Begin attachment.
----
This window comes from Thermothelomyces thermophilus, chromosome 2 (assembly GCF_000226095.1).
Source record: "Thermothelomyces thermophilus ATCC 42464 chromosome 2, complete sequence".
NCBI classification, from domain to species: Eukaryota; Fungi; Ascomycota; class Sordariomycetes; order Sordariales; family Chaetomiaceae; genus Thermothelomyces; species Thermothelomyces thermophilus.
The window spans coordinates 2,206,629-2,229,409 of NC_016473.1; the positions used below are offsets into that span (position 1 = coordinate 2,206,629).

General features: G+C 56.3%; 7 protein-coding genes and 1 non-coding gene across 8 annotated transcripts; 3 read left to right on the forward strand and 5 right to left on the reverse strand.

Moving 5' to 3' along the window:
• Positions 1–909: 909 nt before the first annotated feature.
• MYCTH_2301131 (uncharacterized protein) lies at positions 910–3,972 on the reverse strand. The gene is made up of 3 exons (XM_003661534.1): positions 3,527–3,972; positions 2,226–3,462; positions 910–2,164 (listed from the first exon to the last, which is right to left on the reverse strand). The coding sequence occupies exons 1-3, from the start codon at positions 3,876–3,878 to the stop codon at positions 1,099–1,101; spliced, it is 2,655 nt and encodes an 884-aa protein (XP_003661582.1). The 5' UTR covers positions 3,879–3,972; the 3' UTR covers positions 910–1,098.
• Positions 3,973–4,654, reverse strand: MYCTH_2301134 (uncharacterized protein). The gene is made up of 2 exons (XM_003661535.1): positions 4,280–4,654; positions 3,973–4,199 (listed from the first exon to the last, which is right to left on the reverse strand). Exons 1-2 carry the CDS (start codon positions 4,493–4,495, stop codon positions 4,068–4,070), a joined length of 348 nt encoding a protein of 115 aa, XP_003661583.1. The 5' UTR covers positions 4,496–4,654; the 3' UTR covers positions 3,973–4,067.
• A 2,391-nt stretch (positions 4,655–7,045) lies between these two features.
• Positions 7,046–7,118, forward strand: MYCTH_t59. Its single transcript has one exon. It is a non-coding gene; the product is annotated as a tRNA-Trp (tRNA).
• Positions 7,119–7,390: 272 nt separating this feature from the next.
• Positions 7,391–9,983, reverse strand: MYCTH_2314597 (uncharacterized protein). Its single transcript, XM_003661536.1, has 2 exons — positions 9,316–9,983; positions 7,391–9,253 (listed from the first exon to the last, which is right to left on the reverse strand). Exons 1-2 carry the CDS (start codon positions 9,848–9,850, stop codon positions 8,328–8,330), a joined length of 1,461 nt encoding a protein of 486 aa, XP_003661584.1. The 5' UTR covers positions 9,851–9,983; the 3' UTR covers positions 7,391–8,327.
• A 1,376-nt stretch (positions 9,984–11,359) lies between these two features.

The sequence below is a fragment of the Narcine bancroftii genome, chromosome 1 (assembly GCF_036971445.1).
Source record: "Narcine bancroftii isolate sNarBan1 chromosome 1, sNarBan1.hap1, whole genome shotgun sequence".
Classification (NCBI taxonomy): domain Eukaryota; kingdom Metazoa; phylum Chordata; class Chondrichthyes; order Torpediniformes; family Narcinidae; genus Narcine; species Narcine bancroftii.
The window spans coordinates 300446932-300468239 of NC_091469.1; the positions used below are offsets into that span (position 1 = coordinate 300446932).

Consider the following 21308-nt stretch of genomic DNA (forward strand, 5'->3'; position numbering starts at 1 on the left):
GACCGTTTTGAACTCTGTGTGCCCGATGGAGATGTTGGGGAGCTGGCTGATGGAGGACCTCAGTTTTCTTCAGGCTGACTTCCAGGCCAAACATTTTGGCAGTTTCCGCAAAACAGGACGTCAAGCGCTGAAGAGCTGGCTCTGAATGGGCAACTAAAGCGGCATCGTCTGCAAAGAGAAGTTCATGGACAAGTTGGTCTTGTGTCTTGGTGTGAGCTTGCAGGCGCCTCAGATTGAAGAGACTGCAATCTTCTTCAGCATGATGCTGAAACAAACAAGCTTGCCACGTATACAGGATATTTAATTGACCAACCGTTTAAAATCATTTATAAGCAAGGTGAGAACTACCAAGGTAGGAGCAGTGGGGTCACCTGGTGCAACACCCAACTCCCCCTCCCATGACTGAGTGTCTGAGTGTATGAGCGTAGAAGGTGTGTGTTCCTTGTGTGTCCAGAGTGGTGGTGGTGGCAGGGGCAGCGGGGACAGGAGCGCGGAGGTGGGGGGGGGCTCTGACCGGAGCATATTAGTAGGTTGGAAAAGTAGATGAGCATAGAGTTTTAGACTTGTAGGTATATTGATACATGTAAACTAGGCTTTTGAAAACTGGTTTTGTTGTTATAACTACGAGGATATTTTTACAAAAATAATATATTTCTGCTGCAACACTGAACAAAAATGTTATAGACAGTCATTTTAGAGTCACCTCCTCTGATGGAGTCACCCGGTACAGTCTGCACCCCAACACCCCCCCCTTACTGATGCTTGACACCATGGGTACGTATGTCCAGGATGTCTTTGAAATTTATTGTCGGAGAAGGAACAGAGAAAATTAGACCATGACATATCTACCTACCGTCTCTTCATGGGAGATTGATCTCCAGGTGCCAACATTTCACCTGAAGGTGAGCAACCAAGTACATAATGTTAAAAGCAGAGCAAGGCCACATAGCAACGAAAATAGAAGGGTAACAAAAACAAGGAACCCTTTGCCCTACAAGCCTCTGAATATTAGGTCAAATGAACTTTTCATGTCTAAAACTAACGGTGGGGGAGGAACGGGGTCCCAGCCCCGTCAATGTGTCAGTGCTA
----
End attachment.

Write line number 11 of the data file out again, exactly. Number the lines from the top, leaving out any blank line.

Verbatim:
• Positions 7,046–7,118, forward strand: MYCTH_t59. Its single transcript has one exon. It is a non-coding gene; the product is annotated as a tRNA-Trp (tRNA).